Letterboxing is a combination of orienteering and rubber stamp art.  Similar to geocaching, these activities get people outside and hiking.

Learn more about letterboxing here.

Thursday, June 20, 2013


In conservation, the concept of creating greenways has grown from the understanding that animals and birds, and even plants, need corridors of land to move along. In the past it seemed enough to protect any parcel, even an isolated one. Every bit counted. Now we realize that finding and protecting land that is connected to other preserved and protected land is a greater goal. When Avalonia Land Conservancy seeks new properties with hopes of acquisition, we look at surrounding areas and see how each piece of the puzzle can fit and enhance the whole.
One such greenway in the town of Stonington is made of the combined lands of several organizations or institutions, and not only is it a green corridor for animals to utilize, but contains a lovely length of trails and side loops to be explored, and all are in walking distance from the hub of the Mystic tourism area.
Trail map of the greenway area.

There are several parts to this trail system. The most Northern parcels are the White Cedar Swamp and the Deans Mill Preserve, owned by Avalonia, that are accessed from Jerry Browne Road and a small road-side parking area. A lovely winding path rises high and overlooks a small white cedar bog on one side and the Deans Mill reservoir on the other. The water company land, while not open to the public, contributes to the greenway of protected acreage. The trail goes as far north as the I -95 interstate and loops around through land that contains vernal pools and seeps as well as old stone walls, glacial erratics and beautiful old trees. Returning to Jerry Browne Road, you can cross the street and head up a short distance to a new connector trail through Avalonia’s Perkins Wildlife Corridor that goes into the woods, crosses a stream and then abuts another Avalonia property: the Pequotsepos Preserve. This connects to land owned by the Denison Pequotsepos Nature Center and continues to land held by the Denison Society. A walk in this area takes you down to the Nature Center fields and habitat restoration project.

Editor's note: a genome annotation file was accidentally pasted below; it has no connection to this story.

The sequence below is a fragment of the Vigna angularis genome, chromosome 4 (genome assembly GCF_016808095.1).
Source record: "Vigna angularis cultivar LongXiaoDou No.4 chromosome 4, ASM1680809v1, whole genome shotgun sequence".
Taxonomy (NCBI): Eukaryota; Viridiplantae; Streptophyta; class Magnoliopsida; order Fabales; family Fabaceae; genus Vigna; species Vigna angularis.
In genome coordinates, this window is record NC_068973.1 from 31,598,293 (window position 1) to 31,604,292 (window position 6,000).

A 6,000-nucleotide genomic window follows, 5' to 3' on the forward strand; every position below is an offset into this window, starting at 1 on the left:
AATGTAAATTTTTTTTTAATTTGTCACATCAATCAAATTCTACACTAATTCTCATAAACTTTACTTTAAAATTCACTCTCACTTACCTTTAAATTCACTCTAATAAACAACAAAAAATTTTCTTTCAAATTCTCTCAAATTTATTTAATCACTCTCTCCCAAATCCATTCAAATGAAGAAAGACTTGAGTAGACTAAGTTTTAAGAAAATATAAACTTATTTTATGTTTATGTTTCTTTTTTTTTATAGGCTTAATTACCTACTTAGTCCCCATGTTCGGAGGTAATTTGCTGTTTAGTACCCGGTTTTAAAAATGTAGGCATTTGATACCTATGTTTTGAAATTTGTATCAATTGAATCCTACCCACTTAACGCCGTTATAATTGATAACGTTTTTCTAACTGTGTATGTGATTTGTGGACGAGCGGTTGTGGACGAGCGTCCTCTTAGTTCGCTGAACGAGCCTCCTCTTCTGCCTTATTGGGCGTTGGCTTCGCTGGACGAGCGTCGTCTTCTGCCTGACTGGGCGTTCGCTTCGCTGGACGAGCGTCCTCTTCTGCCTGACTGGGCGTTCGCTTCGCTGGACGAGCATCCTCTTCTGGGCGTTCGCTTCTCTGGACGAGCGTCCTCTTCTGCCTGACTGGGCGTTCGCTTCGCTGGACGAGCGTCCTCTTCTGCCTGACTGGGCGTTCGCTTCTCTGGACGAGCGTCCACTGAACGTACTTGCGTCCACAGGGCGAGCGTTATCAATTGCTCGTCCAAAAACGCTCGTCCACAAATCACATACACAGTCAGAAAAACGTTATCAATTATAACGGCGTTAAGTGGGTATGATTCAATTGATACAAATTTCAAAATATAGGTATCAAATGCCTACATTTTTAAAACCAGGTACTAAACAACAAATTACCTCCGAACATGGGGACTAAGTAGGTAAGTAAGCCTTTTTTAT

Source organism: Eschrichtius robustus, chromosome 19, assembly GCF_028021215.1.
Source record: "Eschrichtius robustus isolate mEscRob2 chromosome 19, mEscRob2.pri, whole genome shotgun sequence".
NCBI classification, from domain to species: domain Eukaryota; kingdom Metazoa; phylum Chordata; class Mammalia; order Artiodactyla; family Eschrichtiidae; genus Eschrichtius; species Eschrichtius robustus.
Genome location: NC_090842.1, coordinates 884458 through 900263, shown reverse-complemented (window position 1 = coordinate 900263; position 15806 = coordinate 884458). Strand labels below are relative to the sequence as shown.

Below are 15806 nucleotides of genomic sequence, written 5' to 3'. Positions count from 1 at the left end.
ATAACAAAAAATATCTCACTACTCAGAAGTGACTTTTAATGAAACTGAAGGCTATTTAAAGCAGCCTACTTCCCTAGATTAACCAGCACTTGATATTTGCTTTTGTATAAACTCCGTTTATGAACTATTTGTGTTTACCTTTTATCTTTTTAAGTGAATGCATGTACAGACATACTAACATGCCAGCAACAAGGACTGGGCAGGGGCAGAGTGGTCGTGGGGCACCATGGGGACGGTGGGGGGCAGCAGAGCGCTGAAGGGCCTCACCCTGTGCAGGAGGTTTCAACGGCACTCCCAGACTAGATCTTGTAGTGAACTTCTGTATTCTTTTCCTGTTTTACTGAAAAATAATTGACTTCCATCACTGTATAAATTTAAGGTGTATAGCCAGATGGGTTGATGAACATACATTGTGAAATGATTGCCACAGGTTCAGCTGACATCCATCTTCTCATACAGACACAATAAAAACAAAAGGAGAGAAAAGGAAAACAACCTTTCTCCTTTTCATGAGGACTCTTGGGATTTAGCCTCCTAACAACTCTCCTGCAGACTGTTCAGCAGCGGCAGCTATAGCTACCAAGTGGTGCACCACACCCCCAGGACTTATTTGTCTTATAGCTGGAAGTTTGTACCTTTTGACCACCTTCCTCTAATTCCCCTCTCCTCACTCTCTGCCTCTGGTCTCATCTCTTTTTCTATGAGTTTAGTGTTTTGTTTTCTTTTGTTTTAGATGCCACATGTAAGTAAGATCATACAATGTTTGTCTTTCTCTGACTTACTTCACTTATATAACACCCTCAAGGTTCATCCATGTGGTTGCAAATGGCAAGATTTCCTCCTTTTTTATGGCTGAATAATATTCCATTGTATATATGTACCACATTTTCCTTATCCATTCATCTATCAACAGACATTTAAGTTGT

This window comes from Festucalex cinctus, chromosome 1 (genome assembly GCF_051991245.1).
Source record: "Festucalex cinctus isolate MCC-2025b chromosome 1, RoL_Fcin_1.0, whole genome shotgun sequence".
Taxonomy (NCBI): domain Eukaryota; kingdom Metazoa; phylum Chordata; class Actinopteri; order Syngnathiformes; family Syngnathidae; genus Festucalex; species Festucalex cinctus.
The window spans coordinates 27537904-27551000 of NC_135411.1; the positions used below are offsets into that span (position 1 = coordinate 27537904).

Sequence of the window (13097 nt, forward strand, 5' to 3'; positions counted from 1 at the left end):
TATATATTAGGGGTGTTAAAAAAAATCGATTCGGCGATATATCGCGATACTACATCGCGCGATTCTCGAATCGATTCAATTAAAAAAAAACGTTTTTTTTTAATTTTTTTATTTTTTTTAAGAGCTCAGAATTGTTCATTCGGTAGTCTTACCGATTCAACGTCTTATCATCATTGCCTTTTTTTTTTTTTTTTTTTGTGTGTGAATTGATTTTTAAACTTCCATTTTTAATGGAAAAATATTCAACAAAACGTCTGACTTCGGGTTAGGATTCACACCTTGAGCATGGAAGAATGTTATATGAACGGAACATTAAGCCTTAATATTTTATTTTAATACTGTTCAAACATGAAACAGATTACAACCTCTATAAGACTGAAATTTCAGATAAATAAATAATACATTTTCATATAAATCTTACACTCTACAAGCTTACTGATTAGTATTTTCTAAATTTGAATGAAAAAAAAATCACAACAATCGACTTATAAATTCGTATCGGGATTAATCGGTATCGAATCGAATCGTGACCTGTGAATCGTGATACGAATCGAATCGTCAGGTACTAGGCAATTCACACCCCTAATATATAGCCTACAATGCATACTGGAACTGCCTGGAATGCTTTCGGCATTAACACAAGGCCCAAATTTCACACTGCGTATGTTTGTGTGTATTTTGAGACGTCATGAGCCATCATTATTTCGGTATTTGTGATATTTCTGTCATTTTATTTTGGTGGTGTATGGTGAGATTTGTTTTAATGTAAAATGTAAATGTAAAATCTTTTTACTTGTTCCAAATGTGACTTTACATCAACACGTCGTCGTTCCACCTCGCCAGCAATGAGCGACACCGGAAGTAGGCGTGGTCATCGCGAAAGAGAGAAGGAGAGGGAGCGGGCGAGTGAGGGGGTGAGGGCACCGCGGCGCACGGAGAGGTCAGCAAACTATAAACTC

Trail head in the greenway.